Family Tradition

Poem by Geoffrey Diver

Talking to you
is like pulling teeth

Even when we shared a roof
the most I got from you
was a grumble of discontent
reluctant consent
or a mumbled appreciation and
half a grin for pouring you
another gin

But
you once used to write to me and
I might say you have said more to me
in letters,
word for word,
than in person

I recall the first one best:

imprisoned
abandoned
stranded
on an island in Pretoria

starved of any
contact with the outside world for
weeks
until your first letter was
handed to me
like a punch in the gut

Snail mail in a pale
brown envelope
to match my new uniform
typed up and printed in
Times New Roman

You said I made
you proud:

This is family tradition; I am fourth generation

I cried then for the first
time since being placed in that prison
such rage
such grief
and my utter disbelief
that you thought that those five
years
would be the best
of my life

I was so angry with you and
so confused

But
still I missed you
and it must have hurt you
or at least disappointed you
that I never wrote you back

Those brown envelopes
I still have them
in a box somewhere, next to the brown prison shirt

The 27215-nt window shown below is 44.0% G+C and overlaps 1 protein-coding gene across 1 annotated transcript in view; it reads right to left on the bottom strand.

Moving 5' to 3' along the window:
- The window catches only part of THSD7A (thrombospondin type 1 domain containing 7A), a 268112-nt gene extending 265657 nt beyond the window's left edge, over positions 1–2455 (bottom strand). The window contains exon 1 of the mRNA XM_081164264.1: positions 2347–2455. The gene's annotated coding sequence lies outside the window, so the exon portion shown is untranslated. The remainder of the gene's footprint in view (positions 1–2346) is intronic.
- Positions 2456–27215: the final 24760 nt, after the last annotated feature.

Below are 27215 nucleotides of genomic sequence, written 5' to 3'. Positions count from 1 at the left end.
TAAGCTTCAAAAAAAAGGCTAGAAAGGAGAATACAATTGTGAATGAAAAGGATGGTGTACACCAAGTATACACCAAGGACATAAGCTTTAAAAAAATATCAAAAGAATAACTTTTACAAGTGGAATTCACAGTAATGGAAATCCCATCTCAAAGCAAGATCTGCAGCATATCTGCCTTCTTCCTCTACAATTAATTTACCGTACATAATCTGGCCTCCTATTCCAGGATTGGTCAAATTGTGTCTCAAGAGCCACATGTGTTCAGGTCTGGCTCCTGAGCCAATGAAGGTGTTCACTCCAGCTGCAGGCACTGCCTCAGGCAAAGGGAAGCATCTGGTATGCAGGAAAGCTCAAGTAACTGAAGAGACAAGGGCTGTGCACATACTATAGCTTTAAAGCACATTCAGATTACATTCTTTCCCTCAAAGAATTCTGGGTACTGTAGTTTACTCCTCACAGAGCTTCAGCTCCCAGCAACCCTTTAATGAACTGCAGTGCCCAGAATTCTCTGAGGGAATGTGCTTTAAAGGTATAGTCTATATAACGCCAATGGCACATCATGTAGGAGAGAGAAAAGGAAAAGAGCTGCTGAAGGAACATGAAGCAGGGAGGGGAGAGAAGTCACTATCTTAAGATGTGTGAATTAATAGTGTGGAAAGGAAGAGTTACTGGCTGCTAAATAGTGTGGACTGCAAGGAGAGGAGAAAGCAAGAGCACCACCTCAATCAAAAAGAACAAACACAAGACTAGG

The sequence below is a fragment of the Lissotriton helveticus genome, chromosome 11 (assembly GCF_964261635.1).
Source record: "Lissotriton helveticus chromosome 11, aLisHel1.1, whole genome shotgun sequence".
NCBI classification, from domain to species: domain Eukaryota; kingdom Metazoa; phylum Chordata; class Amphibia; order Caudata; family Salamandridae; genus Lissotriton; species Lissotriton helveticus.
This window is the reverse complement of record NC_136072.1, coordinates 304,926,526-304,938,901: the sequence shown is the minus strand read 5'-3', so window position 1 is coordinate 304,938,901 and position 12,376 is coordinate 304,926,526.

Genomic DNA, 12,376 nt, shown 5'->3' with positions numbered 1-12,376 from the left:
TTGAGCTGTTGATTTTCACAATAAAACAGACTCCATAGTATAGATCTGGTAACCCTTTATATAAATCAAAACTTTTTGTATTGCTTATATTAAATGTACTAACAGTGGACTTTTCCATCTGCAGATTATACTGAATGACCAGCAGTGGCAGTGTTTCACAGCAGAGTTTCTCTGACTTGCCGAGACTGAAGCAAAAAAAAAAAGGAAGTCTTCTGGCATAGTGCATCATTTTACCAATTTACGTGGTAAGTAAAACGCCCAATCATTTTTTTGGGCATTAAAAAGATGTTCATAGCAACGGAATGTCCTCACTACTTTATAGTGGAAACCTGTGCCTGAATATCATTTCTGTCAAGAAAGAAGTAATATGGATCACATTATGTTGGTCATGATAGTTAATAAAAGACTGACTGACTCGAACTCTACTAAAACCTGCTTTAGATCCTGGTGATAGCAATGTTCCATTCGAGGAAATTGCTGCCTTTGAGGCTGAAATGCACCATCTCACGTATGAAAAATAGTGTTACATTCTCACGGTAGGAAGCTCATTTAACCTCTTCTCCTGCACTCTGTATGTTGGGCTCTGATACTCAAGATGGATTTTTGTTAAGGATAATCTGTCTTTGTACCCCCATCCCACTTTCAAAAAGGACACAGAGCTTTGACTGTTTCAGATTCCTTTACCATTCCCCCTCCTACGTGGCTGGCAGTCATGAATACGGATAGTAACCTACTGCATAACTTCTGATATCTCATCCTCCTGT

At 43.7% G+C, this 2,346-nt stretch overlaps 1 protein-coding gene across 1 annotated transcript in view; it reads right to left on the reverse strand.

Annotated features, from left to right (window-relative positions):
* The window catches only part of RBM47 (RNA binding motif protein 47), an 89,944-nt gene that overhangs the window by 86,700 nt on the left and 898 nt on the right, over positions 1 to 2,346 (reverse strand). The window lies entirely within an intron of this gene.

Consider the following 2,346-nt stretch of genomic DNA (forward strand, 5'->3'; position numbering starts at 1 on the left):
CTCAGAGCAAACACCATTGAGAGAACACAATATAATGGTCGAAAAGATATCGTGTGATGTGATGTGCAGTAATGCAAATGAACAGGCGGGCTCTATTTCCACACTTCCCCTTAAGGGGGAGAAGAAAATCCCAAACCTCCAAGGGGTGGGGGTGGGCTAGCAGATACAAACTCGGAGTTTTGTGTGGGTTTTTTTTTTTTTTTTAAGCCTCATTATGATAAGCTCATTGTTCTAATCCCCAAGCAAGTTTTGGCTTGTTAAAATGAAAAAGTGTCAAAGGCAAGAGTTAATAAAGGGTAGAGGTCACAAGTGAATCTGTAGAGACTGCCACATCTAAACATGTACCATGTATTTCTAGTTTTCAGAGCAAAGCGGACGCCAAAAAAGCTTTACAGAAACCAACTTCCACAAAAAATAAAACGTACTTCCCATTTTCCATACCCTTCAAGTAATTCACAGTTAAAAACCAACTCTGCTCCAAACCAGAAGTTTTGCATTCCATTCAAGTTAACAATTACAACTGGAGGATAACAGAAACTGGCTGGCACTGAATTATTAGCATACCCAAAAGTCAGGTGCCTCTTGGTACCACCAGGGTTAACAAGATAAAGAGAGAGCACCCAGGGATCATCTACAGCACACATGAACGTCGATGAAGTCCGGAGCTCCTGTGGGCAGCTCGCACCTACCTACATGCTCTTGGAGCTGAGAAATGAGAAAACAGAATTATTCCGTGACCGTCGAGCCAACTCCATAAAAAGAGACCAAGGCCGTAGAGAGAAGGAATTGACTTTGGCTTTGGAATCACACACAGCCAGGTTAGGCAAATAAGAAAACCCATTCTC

and the brown prison socks
That my mother insists that I keep:

I’d like to think I would have got rid of them years ago
but its family tradition to act only when given permission

But
I did send you an email once
many years after your
first letter to me
in the hope that it would
make up for every word I hadn’t spoken
to you since

You must have missed me
and I wish it didn’t hurt me
or disappoint me
when you never wrote me back

Now
you are practically blind and
fast growing deaf and
we are all so aware of your imminent death and
although it was you who taught me and
the rest of us how to say
nothing honest when we speak:

It’s family tradition, all this fear and repression

I still feel guilty
for not being able to say to you
or hear from you
the words

Thank you, and
I will miss you, and
I love you